Juan Sebastian Delgado received his doctorate from the Schulich School of Music in 2017 with a thesis focused on the crossroad between tango and contemporary music through 21st century cello works. He is now an educator and performer, playing and arranging for projects such as the new cello-marimba duo, Stick&Bow.
Q: What motivated you to pursue a doctorate?
I was always a little fascinated by the research component from a performer’s standpoint. McGill had this unique program in which you develop your voice as a researcher, but you’d never leave your mindset as a performer. I thought that was fascinating.
Q: What did you value most about your experience at McGill?
They really teach you how to be critical. As musicians, we think that everything is about practicing eight hours per day in your little box. I was coming from a conservatory in Boston, where everything was on a smaller scale, and everything revolved around the music. McGill is an incredible university in so many different fields (medicine, political science, etc.) which creates an environment where you meet people from different fields and perspectives. That exposure informed my research and my thinking about why I want to be a musician and why I want to be a researcher.
Q: How did you find the transition from graduate school to working?
During my doctorate I was already doing many professional activities. I didn’t sit there and wait to get a phone call once I finished. So, while I was doing my doctorate, I was already engaging with professional festivals, I was doing commissions, I was a guest faculty at some cello festivals, I had a small private studio, etc. By the time I finished, I already had a path that I’d been building for a few years.
Q: Do you think that having a doctorate helps you in your field? When it comes to performing, does anyone respect you more because you have a PhD?
I don’t think so. I would like to tell you yes, because it’s a lot of work, but music is like sports. The moment you get on stage, no one is thinking “He has a PhD so he can play faster and more in tune and he’s more expressive.” Any good musician should be able to do so. So, on one hand, not really. However, on the other hand, the research component informs my own playing in many different levels and therefore, I feel I have more ideas to try out, more imagination for my interpretations. So, without a doubt, all the experiences that I had during my PhD helped me to be a better cellist and musician, so it’s not black and white.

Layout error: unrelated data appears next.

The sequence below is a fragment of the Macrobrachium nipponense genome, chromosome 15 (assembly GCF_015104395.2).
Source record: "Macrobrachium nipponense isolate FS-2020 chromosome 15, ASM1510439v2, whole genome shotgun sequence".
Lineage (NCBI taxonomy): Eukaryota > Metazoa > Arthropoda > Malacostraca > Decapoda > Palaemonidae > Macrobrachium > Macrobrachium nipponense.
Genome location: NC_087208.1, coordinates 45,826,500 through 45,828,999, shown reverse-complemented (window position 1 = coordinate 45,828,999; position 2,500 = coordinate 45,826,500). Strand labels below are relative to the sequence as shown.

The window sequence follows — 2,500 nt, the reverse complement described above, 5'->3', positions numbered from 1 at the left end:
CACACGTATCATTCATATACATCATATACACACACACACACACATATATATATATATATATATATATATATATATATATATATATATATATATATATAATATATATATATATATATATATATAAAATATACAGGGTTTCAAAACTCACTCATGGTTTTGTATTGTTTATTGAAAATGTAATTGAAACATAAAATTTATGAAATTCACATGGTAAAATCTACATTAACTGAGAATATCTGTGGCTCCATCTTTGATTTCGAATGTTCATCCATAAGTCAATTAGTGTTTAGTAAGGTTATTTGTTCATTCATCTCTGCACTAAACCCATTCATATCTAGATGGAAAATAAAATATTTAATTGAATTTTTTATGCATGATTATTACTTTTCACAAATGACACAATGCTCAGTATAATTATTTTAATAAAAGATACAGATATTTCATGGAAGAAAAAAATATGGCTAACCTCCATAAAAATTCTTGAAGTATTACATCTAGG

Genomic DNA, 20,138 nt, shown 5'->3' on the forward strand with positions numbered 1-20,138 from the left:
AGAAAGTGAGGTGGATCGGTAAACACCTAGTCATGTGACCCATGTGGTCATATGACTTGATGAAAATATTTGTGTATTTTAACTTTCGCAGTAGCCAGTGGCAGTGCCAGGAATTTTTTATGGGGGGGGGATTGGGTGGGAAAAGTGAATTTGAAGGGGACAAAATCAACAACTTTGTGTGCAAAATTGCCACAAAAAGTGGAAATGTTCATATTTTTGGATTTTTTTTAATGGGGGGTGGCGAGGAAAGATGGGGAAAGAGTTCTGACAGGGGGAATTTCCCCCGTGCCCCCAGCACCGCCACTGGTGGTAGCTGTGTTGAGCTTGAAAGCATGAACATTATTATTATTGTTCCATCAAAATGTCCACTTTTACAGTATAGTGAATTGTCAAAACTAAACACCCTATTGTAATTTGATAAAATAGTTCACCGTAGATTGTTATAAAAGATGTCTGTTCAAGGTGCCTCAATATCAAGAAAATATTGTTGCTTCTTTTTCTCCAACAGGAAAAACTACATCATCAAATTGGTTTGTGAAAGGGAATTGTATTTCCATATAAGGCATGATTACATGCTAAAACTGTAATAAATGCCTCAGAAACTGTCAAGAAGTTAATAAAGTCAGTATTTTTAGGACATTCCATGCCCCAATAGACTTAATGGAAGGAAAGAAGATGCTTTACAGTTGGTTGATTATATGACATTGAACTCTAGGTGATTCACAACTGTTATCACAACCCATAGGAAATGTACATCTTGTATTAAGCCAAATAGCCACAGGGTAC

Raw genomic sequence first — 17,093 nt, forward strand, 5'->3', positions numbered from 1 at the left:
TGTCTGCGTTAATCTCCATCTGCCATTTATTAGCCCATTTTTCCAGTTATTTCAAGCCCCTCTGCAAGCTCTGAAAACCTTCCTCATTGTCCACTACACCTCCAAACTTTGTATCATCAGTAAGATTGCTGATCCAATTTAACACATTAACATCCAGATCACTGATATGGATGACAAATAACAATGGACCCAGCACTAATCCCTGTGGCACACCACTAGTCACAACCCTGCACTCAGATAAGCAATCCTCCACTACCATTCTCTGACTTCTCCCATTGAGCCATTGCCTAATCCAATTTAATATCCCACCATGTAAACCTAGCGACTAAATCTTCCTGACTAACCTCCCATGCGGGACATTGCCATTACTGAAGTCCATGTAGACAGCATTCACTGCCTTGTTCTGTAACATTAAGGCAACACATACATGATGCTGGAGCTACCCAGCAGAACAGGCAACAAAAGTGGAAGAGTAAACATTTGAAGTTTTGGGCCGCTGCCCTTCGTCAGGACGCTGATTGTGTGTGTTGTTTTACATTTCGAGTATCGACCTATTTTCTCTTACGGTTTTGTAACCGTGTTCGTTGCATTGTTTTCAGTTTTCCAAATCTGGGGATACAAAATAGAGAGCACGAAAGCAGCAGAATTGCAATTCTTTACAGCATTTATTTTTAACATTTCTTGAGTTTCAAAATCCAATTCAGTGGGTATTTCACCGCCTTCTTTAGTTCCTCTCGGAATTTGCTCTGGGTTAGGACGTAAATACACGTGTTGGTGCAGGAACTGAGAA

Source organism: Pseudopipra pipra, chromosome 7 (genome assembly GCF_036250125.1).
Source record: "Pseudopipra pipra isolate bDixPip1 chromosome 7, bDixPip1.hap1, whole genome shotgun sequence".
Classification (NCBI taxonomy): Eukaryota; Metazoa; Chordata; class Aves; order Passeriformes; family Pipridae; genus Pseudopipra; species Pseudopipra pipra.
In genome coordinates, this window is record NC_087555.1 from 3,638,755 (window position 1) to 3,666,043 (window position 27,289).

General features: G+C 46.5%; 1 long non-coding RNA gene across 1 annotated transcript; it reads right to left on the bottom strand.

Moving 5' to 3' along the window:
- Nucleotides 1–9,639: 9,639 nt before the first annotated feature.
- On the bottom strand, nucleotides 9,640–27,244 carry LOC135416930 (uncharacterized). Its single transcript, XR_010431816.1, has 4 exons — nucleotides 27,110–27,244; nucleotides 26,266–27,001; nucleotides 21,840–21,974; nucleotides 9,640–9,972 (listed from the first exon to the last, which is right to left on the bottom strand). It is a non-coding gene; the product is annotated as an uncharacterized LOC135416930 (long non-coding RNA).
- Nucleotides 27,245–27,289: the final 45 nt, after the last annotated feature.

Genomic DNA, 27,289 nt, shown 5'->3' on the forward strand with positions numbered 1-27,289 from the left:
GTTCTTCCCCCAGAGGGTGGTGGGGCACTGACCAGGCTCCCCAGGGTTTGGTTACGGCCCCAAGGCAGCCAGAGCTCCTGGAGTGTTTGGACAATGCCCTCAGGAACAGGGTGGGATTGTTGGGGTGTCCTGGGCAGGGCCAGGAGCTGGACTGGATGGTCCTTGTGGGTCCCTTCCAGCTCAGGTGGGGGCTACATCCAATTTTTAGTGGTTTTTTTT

Q: Can you tell me about some of the key mentorship or support opportunities that you had through the professors at McGill? Who helped you the most?
My cello teacher, Matt Haimovitz, had a Grammy-nominated all-cello ensemble. My first year as a Master’s student, Matt invited me to play with him and his ensemble. We toured in the States and I was part of a video recording. It was very inspiring to work with Haimovitz all those years. After that, I played at the John Cage Festival at McGill and I was featured as a soloist with the McGill contemporary ensemble featuring a commissioned concerto that was written for me.
McGill prepares you really well. I loved the colloquiums and the workshops for grant writing. They would bring teachers from different disciplines and you would come with your essay and they would correct it and give you a lot of ideas.